The Ohio Secretary of State issued an advisory (PDF file) that includes a change with in-person absentee voting. If you return your absentee ballot in person, it must be delivered to your county board of elections no later than 6:00 p.m. on Friday, November 4, 2011. The deadline did not change for returning your ballot by mail. Absentee ballots returned by mail must be postmarked no later than the day before Election Day and received by your county board of elections no later than 10 days after the election.
If you have not requested an absentee ballot form yet, you must request one from your county board of elections or download one from the Ohio Secretary of State website. This is different from in the past when many counties automatically mailed absentee ballot request forms to its registered voters. Applications by mail for absentee ballots must be received by your county board of elections by noon on November 5.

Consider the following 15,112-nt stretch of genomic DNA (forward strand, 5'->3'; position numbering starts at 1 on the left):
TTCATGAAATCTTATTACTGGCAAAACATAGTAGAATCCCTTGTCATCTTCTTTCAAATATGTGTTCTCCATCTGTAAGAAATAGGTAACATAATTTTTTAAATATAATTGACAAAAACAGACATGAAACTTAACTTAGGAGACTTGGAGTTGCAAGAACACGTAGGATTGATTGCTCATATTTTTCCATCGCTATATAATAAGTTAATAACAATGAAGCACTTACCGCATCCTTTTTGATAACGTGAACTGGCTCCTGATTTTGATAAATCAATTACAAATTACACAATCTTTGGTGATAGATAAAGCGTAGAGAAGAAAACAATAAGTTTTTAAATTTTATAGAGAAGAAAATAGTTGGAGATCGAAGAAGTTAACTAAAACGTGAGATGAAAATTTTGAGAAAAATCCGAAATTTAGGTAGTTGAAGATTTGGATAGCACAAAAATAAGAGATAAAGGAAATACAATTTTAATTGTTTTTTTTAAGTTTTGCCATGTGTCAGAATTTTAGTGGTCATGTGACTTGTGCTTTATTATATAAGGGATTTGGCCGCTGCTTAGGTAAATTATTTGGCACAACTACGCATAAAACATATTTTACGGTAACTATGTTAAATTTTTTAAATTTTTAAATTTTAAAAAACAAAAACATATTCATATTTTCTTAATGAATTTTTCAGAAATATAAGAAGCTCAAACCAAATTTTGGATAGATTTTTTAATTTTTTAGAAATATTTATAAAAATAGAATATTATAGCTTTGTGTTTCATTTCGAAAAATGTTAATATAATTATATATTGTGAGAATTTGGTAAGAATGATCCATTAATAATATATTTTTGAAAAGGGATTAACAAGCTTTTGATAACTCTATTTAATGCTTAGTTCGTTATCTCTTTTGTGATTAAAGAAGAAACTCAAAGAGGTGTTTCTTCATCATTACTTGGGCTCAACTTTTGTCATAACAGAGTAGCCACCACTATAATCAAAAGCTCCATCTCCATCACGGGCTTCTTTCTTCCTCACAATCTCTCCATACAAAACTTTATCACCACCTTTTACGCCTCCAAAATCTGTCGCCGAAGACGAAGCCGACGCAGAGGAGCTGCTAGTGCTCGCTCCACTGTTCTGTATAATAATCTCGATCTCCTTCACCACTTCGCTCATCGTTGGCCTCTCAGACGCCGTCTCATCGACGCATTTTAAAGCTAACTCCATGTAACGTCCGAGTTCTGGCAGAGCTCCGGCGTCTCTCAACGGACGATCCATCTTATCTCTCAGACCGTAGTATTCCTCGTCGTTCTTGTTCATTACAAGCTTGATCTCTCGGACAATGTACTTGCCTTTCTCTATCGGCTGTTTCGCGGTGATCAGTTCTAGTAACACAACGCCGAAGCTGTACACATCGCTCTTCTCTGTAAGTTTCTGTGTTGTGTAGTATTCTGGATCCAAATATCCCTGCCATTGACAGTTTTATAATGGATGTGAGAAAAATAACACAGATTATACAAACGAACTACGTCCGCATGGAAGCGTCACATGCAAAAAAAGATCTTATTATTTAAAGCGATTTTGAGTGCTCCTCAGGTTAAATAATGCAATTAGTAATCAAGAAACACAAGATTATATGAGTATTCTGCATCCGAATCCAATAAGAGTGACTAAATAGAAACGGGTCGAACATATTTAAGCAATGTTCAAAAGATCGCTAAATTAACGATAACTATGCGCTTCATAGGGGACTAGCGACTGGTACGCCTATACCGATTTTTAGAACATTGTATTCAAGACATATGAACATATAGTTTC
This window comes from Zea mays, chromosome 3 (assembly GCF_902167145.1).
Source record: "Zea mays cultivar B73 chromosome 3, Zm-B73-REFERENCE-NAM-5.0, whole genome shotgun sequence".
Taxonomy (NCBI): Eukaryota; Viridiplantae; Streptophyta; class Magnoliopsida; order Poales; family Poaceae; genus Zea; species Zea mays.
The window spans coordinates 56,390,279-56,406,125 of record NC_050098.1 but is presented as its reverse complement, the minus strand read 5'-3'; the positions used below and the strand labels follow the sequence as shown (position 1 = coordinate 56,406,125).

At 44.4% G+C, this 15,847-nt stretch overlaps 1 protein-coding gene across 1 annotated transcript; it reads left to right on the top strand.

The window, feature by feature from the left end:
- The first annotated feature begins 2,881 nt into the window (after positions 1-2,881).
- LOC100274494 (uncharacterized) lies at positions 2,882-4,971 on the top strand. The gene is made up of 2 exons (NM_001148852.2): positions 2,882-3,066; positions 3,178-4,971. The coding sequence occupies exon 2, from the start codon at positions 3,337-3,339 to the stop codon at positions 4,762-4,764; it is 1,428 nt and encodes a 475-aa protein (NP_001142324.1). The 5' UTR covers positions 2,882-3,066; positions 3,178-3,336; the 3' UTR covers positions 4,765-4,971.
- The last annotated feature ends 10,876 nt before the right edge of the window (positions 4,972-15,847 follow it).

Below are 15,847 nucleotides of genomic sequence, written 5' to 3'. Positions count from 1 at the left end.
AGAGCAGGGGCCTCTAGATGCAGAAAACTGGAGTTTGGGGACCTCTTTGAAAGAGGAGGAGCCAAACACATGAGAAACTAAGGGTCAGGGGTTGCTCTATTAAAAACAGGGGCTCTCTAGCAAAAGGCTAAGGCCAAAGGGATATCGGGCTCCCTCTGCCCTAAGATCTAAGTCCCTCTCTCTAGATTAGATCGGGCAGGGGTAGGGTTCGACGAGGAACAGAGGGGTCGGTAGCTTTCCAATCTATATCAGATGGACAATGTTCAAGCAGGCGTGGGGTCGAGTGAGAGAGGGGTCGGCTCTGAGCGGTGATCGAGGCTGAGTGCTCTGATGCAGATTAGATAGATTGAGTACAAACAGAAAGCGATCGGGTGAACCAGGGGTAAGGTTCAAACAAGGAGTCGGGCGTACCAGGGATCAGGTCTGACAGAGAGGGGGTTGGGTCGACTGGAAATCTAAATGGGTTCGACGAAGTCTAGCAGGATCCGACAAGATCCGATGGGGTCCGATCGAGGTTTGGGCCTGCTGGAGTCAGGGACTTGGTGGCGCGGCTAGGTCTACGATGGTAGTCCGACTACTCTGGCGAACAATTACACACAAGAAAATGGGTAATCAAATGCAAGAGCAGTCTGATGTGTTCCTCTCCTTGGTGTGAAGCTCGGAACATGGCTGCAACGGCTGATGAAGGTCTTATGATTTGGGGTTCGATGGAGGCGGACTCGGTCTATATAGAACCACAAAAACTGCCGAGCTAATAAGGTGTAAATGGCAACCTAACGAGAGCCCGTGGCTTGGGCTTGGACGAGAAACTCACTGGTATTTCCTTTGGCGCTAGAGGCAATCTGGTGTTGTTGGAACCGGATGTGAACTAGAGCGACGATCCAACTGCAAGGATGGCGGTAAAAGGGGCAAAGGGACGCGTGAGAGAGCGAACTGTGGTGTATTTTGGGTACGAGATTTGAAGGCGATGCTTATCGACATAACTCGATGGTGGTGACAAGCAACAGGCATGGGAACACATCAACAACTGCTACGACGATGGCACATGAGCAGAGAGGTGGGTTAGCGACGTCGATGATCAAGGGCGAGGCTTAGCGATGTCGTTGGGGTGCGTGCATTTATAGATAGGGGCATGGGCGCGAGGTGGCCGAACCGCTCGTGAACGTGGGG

Sign-up for LRS' Voter Alerts
Use the form below to sign-up to receive Voter Alerts from LRS. The alerts are sent during the weeks leading up to an election.
Self advocates in Athens and Toledo told People First of Ohio that they want real jobs and those who have good jobs told others what worked for them.
More than 30 people came to the second People First Employment Forum in Athens, and more than 100 came to the third one in Toledo. Like the kick-off forum in St. Louisville (see People First Kicks Off Its Employment "Call to Action"), these forums were put together and run by Tonya, Sarah and Kyle of the Licking County People First Chapter.